Next in step 54, it is determined whether or not the number of non-combustion states N has reached a predetermined value k (for example, 10) and if not, the number of the states is incremented (step 56), whereafter the pressure Pm at the state is detected and stored in the RAM 30e as Pm(N) (step 58), a reference value Ps is read (step 60), and the deviation of the detected pressure Pm from the reference value Ps (or the ratio of the detected pressure Pm to the reference value Ps) Pff (C/A=n) is calculated and stored in the RAM 30e, as illustrated in FIG. 4. When the number of the non-combustion state has exceeded the fixed value k, the operations up to and including step 62 are omitted (step 64). This is for eliminating unnecessary work by appropriately limiting the range over which the average value is calculated. It should be noted that as is well known in the art, there is little difference among engines of the same model in motoring pressure and, moreover, manufacturing variance is also slight. As shown in FIG. 5, the reference value Ps may be made variable dependent on an engine operating condition such as engine rpm or atmospheric pressure, and mapped values may be stored in the ROM 30d and retrieved in accordance with the prescribed operating condition or conditions at the time of detection. If the reference value Ps is thus made variable, it will be possible to use more optimum value for comparison, which works to further enhance the compensating effect.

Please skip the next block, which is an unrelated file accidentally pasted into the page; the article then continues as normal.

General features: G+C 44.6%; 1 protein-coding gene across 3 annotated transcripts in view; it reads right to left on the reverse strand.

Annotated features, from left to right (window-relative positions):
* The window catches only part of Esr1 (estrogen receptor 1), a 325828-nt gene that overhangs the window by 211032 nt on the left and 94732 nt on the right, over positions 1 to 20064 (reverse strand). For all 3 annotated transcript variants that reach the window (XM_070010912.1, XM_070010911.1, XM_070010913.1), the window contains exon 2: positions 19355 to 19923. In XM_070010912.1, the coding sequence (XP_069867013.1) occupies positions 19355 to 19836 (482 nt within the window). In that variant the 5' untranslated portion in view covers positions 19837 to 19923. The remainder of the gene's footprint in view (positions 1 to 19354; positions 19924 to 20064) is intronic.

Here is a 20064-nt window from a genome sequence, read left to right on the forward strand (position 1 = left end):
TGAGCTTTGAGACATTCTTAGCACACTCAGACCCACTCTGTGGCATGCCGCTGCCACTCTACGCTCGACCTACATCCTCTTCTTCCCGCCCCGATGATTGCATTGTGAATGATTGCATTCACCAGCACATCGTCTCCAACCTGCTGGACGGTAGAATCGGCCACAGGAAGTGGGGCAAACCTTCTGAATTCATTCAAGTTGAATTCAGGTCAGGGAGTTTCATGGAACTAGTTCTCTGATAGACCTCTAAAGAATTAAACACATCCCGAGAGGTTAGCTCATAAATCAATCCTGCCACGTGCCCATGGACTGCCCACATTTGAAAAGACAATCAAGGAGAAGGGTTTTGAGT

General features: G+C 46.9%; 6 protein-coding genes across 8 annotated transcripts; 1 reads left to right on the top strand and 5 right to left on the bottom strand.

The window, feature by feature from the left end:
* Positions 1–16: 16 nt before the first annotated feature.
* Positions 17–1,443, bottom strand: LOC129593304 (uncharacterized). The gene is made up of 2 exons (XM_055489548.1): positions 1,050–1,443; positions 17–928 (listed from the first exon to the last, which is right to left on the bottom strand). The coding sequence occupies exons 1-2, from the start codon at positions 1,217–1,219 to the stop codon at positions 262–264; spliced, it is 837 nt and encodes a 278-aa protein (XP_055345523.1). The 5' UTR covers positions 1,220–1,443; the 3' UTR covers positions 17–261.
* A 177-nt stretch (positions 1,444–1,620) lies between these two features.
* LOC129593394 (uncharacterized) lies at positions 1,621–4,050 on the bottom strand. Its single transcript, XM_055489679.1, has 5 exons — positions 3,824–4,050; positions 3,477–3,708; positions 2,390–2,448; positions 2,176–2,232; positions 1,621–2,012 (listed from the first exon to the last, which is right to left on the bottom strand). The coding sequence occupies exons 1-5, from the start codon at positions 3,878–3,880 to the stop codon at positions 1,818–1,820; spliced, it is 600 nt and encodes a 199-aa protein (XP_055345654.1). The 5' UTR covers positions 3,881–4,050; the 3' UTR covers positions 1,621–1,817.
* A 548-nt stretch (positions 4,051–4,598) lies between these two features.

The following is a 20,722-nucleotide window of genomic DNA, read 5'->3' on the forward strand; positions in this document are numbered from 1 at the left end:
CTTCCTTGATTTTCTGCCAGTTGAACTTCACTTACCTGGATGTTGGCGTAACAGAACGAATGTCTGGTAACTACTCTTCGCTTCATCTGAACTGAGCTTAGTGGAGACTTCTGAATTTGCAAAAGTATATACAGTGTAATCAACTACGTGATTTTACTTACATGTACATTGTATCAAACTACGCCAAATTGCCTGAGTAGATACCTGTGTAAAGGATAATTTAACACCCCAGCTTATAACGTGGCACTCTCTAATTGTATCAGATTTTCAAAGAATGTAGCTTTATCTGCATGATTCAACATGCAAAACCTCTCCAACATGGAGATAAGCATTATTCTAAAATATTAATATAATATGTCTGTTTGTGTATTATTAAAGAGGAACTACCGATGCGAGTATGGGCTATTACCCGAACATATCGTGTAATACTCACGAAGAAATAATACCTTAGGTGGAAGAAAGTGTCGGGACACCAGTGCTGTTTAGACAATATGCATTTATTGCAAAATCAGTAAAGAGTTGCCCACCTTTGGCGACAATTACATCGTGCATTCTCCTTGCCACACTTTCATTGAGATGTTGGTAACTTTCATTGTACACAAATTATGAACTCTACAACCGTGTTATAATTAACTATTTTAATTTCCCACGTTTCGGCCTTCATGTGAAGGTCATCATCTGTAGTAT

Next in step 66, the average value is calculated and the correction value Pf (C/A=n) is calculated and stored in the RAM 30e.
This concludes the procedures for calculating the correction value Pf. In applying the calculated correction value Pf, it is first confirmed that the non-combustion state has ended and normal combustion has resumed (step 52). The maximum cylinder pressure value Pmax (C/A=n) for the cylinder concerned is then detected (Step 68) and the true maximum cylinder pressure Pmax ACT is found by adding the correction value Pf to the value Pmax (where the value Pf is obtained as a deviation) or multiplying the value Pmax by the value Pf (where the value Pf is obtained as a ratio).